2. Developing new employees
Onboarding is essential in building good collaboration habits. Every new employee has a learning curve, but getting them in tune with processes that are important to your team from day one will ensure that they quickly mature into high impact contributors. Be understanding of their position, but give feedback and nudge them in the right direction. The onboarding process ideally begins even before the start date, with managers reaching out to new employees and including them on all team communications. By the time a new hire’s first day comes around, they should have already been briefed and partially trained so that they can hit the ground running, learning as they work.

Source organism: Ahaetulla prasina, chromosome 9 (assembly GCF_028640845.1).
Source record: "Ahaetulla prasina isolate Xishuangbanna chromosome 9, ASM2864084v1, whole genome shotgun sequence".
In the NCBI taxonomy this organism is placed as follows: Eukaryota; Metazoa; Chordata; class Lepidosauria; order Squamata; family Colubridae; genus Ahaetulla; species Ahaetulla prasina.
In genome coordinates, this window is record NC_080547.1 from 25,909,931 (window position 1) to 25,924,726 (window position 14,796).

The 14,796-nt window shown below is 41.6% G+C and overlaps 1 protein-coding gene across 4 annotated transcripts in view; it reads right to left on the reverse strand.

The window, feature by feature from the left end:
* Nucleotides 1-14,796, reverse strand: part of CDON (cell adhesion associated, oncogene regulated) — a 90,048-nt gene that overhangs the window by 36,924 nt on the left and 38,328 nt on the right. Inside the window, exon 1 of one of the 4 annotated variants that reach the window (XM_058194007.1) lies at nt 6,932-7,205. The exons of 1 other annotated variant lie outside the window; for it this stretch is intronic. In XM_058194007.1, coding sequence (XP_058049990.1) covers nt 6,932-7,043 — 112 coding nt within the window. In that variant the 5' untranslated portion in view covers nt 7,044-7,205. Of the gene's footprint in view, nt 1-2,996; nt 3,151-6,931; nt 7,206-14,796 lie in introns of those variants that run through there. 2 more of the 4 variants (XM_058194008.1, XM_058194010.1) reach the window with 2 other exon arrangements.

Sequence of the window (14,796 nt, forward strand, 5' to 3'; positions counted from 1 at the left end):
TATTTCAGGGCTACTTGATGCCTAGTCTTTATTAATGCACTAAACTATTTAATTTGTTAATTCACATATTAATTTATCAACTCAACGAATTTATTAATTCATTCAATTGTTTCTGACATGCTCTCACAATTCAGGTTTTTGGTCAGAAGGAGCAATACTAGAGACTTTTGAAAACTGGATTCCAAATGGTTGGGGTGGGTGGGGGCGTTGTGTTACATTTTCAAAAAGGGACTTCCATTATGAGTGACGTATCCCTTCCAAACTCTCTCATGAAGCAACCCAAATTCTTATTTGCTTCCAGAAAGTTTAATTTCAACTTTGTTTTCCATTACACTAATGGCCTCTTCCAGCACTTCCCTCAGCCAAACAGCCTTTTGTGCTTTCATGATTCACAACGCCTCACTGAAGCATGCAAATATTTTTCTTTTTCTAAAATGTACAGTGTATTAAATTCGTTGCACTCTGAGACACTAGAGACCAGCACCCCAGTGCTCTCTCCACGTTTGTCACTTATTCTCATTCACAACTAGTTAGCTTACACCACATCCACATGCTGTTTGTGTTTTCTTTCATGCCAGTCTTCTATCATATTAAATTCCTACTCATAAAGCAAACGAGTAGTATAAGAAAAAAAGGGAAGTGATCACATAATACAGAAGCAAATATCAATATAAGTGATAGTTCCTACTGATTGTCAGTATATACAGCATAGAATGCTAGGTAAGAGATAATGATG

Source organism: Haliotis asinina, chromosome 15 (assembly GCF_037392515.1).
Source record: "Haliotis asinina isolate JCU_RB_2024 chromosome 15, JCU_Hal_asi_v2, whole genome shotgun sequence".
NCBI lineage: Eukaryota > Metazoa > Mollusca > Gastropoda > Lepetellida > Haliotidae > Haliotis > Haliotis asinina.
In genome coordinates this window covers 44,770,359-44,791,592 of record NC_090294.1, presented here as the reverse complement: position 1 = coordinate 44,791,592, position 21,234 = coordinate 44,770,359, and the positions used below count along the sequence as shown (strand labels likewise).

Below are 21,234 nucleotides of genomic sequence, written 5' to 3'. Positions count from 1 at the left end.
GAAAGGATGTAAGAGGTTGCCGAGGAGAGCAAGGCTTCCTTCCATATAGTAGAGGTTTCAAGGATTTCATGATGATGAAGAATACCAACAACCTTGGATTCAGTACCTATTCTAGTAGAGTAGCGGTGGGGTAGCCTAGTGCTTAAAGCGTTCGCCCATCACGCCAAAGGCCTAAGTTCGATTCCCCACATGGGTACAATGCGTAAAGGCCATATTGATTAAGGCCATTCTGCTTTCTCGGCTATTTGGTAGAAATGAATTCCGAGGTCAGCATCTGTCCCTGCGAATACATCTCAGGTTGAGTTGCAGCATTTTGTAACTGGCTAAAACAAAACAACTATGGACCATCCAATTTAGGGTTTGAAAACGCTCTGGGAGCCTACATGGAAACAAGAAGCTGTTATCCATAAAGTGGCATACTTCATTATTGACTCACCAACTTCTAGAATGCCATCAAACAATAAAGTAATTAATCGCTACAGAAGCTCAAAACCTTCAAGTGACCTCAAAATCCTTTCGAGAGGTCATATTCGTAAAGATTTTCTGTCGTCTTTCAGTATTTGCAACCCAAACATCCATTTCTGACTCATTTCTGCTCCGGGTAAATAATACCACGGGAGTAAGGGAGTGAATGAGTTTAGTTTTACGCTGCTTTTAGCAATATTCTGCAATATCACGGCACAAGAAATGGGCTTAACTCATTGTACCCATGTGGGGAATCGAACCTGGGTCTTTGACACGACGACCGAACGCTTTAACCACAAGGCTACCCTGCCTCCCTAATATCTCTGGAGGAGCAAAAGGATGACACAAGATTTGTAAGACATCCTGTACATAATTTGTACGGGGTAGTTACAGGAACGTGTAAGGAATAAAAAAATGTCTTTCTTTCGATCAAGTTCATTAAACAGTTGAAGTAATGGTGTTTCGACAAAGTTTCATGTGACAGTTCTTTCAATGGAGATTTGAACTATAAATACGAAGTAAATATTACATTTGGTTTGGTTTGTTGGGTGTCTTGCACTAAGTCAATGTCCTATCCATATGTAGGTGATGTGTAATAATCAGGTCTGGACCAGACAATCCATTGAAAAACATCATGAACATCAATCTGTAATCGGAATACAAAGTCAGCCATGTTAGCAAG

Having a mentor contributes greatly to an employee’s ability to assimilate seamlessly to a team and become productive quickly. In this case, communication between the new hire and that mentor is invaluable in answering the new hire’s questions and setting an example for them of how to fit into the team as a powerful contributor. Mentors need not be senior to the new employee, and they need not even be from the same team. What matters is that they exemplify the company culture and brand, understand organizational goals and how each department furthers those goals, and that they are able to make themselves available to build a relationship with the new employee.